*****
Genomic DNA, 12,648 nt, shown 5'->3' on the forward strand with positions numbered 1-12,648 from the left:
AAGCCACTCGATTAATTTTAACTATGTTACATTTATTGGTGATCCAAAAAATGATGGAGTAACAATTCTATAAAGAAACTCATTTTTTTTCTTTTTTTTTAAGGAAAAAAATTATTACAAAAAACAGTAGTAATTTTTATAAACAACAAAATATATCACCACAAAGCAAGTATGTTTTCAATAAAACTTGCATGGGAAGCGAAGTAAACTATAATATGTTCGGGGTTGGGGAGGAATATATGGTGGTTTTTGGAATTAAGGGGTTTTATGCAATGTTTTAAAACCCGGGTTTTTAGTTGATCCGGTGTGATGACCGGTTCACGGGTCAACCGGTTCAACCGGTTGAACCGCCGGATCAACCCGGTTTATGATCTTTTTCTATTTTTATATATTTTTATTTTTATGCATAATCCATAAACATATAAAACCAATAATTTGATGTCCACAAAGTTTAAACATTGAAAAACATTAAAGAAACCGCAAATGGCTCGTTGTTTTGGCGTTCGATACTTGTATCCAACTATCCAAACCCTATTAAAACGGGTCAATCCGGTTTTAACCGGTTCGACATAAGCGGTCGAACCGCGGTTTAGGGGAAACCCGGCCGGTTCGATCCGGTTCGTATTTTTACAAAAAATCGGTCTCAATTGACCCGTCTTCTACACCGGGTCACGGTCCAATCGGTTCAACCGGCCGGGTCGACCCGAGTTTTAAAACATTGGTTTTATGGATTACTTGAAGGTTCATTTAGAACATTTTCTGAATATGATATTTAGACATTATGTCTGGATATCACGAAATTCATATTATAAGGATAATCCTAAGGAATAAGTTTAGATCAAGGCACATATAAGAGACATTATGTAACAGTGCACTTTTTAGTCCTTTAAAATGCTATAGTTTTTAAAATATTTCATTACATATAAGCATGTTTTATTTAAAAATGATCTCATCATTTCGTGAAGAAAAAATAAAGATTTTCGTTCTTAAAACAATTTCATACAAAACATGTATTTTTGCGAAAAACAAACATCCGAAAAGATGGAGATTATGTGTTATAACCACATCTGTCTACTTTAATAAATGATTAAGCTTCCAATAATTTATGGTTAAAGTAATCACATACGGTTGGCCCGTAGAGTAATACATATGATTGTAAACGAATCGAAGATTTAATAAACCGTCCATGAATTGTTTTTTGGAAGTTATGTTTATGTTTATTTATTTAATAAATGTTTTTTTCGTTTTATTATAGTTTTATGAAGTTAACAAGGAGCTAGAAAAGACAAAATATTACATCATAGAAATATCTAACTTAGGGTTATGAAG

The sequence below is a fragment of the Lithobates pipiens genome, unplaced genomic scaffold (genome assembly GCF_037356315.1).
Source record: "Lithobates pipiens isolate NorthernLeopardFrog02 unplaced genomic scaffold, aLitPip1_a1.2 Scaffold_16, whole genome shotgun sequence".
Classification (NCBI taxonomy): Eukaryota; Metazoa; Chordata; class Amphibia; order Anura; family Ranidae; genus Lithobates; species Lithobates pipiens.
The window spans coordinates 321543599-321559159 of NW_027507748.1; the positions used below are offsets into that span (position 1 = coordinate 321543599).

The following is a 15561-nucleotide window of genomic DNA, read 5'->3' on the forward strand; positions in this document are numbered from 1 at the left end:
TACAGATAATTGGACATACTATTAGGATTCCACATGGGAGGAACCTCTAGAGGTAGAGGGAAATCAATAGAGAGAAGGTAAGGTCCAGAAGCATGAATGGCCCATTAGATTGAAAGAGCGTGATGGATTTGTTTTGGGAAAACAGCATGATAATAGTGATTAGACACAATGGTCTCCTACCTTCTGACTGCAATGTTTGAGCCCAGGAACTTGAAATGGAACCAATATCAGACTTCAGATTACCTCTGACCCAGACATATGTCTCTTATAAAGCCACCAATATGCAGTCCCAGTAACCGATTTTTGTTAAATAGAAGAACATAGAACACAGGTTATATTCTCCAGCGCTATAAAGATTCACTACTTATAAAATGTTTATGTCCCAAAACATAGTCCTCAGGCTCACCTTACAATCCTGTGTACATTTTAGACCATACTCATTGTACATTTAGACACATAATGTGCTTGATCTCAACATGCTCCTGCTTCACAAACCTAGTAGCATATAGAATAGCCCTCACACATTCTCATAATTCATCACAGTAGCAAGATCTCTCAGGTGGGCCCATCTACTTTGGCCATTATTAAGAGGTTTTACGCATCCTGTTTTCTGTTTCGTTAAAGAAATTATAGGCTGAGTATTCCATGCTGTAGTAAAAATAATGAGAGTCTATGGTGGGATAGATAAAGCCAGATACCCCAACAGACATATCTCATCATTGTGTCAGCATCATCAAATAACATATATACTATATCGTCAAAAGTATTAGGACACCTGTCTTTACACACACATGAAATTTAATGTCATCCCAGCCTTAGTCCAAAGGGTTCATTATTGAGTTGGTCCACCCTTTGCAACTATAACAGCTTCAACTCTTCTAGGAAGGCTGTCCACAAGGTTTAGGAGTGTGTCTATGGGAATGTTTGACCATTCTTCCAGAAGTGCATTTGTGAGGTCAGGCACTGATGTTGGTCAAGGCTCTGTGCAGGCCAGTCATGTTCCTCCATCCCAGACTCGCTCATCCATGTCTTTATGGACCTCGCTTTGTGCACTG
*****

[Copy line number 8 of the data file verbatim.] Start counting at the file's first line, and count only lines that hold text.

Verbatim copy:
TACAGATAATTGGACATACTATTAGGATTCCACATGGGAGGAACCTCTAGAGGTAGAGGGAAATCAATAGAGAGAAGGTAAGGTCCAGAAGCATGAATGGCCCATTAGATTGAAAGAGCGTGATGGATTTGTTTTGGGAAAACAGCATGATAATAGTGATTAGACACAATGGTCTCCTACCTTCTGACTGCAATGTTTGAGCCCAGGAACTTGAAATGGAACCAATATCAGACTTCAGATTACCTCTGACCCAGACATATGTCTCTTATAAAGCCACCAATATGCAGTCCCAGTAACCGATTTTTGTTAAATAGAAGAACATAGAACACAGGTTATATTCTCCAGCGCTATAAAGATTCACTACTTATAAAATGTTTATGTCCCAAAACATAGTCCTCAGGCTCACCTTACAATCCTGTGTACATTTTAGACCATACTCATTGTACATTTAGACACATAATGTGCTTGATCTCAACATGCTCCTGCTTCACAAACCTAGTAGCATATAGAATAGCCCTCACACATTCTCATAATTCATCACAGTAGCAAGATCTCTCAGGTGGGCCCATCTACTTTGGCCATTATTAAGAGGTTTTACGCATCCTGTTTTCTGTTTCGTTAAAGAAATTATAGGCTGAGTATTCCATGCTGTAGTAAAAATAATGAGAGTCTATGGTGGGATAGATAAAGCCAGATACCCCAACAGACATATCTCATCATTGTGTCAGCATCATCAAATAACATATATACTATATCGTCAAAAGTATTAGGACACCTGTCTTTACACACACATGAAATTTAATGTCATCCCAGCCTTAGTCCAAAGGGTTCATTATTGAGTTGGTCCACCCTTTGCAACTATAACAGCTTCAACTCTTCTAGGAAGGCTGTCCACAAGGTTTAGGAGTGTGTCTATGGGAATGTTTGACCATTCTTCCAGAAGTGCATTTGTGAGGTCAGGCACTGATGTTGGTCAAGGCTCTGTGCAGGCCAGTCATGTTCCTCCATCCCAGACTCGCTCATCCATGTCTTTATGGACCTCGCTTTGTGCACTG